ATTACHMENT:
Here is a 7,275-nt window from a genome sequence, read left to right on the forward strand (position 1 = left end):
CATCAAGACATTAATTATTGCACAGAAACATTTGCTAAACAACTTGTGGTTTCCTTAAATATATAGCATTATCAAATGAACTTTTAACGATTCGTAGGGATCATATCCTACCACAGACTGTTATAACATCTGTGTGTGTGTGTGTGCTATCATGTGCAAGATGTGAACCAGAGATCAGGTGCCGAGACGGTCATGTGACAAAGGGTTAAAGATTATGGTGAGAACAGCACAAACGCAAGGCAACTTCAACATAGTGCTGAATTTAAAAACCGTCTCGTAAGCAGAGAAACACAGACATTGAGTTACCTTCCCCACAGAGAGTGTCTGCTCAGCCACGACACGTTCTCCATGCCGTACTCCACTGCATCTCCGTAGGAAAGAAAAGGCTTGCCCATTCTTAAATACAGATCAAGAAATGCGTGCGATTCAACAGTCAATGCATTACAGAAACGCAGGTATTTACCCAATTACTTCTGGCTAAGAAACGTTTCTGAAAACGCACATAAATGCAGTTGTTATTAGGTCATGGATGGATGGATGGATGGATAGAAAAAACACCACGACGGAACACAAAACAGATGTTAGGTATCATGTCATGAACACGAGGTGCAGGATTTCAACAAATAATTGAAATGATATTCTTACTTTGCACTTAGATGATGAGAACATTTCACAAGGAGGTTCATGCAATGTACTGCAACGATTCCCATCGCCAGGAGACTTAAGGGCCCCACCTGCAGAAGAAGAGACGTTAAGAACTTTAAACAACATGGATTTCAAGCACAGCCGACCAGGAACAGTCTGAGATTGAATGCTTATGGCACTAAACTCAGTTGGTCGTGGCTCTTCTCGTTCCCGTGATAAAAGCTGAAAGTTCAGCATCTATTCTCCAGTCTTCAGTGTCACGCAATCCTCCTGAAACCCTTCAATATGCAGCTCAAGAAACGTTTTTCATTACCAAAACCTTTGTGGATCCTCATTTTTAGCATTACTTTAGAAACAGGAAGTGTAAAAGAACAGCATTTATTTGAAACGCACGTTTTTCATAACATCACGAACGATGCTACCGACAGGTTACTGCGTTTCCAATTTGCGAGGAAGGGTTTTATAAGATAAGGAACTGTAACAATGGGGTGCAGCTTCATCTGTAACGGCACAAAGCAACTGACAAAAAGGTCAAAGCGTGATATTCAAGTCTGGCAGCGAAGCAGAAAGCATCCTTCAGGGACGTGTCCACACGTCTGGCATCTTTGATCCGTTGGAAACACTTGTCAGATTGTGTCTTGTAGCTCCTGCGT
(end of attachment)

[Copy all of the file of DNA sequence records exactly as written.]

Here is a 7,275-nt window from a genome sequence, read left to right on the forward strand (position 1 = left end):
CATCAAGACATTAATTATTGCACAGAAACATTTGCTAAACAACTTGTGGTTTCCTTAAATATATAGCATTATCAAATGAACTTTTAACGATTCGTAGGGATCATATCCTACCACAGACTGTTATAACATCTGTGTGTGTGTGTGTGCTATCATGTGCAAGATGTGAACCAGAGATCAGGTGCCGAGACGGTCATGTGACAAAGGGTTAAAGATTATGGTGAGAACAGCACAAACGCAAGGCAACTTCAACATAGTGCTGAATTTAAAAACCGTCTCGTAAGCAGAGAAACACAGACATTGAGTTACCTTCCCCACAGAGAGTGTCTGCTCAGCCACGACACGTTCTCCATGCCGTACTCCACTGCATCTCCGTAGGAAAGAAAAGGCTTGCCCATTCTTAAATACAGATCAAGAAATGCGTGCGATTCAACAGTCAATGCATTACAGAAACGCAGGTATTTACCCAATTACTTCTGGCTAAGAAACGTTTCTGAAAACGCACATAAATGCAGTTGTTATTAGGTCATGGATGGATGGATGGATGGATAGAAAAAACACCACGACGGAACACAAAACAGATGTTAGGTATCATGTCATGAACACGAGGTGCAGGATTTCAACAAATAATTGAAATGATATTCTTACTTTGCACTTAGATGATGAGAACATTTCACAAGGAGGTTCATGCAATGTACTGCAACGATTCCCATCGCCAGGAGACTTAAGGGCCCCACCTGCAGAAGAAGAGACGTTAAGAACTTTAAACAACATGGATTTCAAGCACAGCCGACCAGGAACAGTCTGAGATTGAATGCTTATGGCACTAAACTCAGTTGGTCGTGGCTCTTCTCGTTCCCGTGATAAAAGCTGAAAGTTCAGCATCTATTCTCCAGTCTTCAGTGTCACGCAATCCTCCTGAAACCCTTCAATATGCAGCTCAAGAAACGTTTTTCATTACCAAAACCTTTGTGGATCCTCATTTTTAGCATTACTTTAGAAACAGGAAGTGTAAAAGAACAGCATTTATTTGAAACGCACGTTTTTCATAACATCACGAACGATGCTACCGACAGGTTACTGCGTTTCCAATTTGCGAGGAAGGGTTTTATAAGATAAGGAACTGTAACAATGGGGTGCAGCTTCATCTGTAACGGCACAAAGCAACTGACAAAAAGGTCAAAGCGTGATATTCAAGTCTGGCAGCGAAGCAGAAAGCATCCTTCAGGGACGTGTCCACACGTCTGGCATCTTTGATCCGTTGGAAACACTTGTCAGATTGTGTCTTGTAGCTCCTGCGT